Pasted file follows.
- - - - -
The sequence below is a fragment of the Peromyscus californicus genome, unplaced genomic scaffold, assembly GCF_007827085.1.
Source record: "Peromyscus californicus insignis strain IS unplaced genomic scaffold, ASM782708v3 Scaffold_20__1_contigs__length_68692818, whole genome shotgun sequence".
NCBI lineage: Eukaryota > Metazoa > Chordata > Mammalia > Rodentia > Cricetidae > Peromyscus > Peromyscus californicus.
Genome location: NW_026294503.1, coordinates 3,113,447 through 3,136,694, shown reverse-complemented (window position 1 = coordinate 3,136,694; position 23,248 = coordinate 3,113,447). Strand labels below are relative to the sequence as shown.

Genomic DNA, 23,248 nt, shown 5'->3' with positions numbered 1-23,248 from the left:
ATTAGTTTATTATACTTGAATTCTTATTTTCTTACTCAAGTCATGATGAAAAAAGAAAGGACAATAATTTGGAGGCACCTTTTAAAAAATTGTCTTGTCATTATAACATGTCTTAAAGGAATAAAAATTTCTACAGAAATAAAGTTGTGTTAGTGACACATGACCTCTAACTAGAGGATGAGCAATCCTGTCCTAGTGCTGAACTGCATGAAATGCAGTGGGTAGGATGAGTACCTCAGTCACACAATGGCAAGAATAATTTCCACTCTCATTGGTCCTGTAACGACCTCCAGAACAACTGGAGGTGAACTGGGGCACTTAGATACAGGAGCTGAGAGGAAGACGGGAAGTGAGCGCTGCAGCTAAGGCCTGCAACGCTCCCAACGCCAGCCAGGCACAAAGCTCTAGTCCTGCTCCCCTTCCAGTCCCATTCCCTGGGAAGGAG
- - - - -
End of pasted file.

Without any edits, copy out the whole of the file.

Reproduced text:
The sequence below is a fragment of the Peromyscus californicus genome, unplaced genomic scaffold, assembly GCF_007827085.1.
Source record: "Peromyscus californicus insignis strain IS unplaced genomic scaffold, ASM782708v3 Scaffold_20__1_contigs__length_68692818, whole genome shotgun sequence".
NCBI lineage: Eukaryota > Metazoa > Chordata > Mammalia > Rodentia > Cricetidae > Peromyscus > Peromyscus californicus.
Genome location: NW_026294503.1, coordinates 3,113,447 through 3,136,694, shown reverse-complemented (window position 1 = coordinate 3,136,694; position 23,248 = coordinate 3,113,447). Strand labels below are relative to the sequence as shown.

Genomic DNA, 23,248 nt, shown 5'->3' with positions numbered 1-23,248 from the left:
ATTAGTTTATTATACTTGAATTCTTATTTTCTTACTCAAGTCATGATGAAAAAAGAAAGGACAATAATTTGGAGGCACCTTTTAAAAAATTGTCTTGTCATTATAACATGTCTTAAAGGAATAAAAATTTCTACAGAAATAAAGTTGTGTTAGTGACACATGACCTCTAACTAGAGGATGAGCAATCCTGTCCTAGTGCTGAACTGCATGAAATGCAGTGGGTAGGATGAGTACCTCAGTCACACAATGGCAAGAATAATTTCCACTCTCATTGGTCCTGTAACGACCTCCAGAACAACTGGAGGTGAACTGGGGCACTTAGATACAGGAGCTGAGAGGAAGACGGGAAGTGAGCGCTGCAGCTAAGGCCTGCAACGCTCCCAACGCCAGCCAGGCACAAAGCTCTAGTCCTGCTCCCCTTCCAGTCCCATTCCCTGGGAAGGAG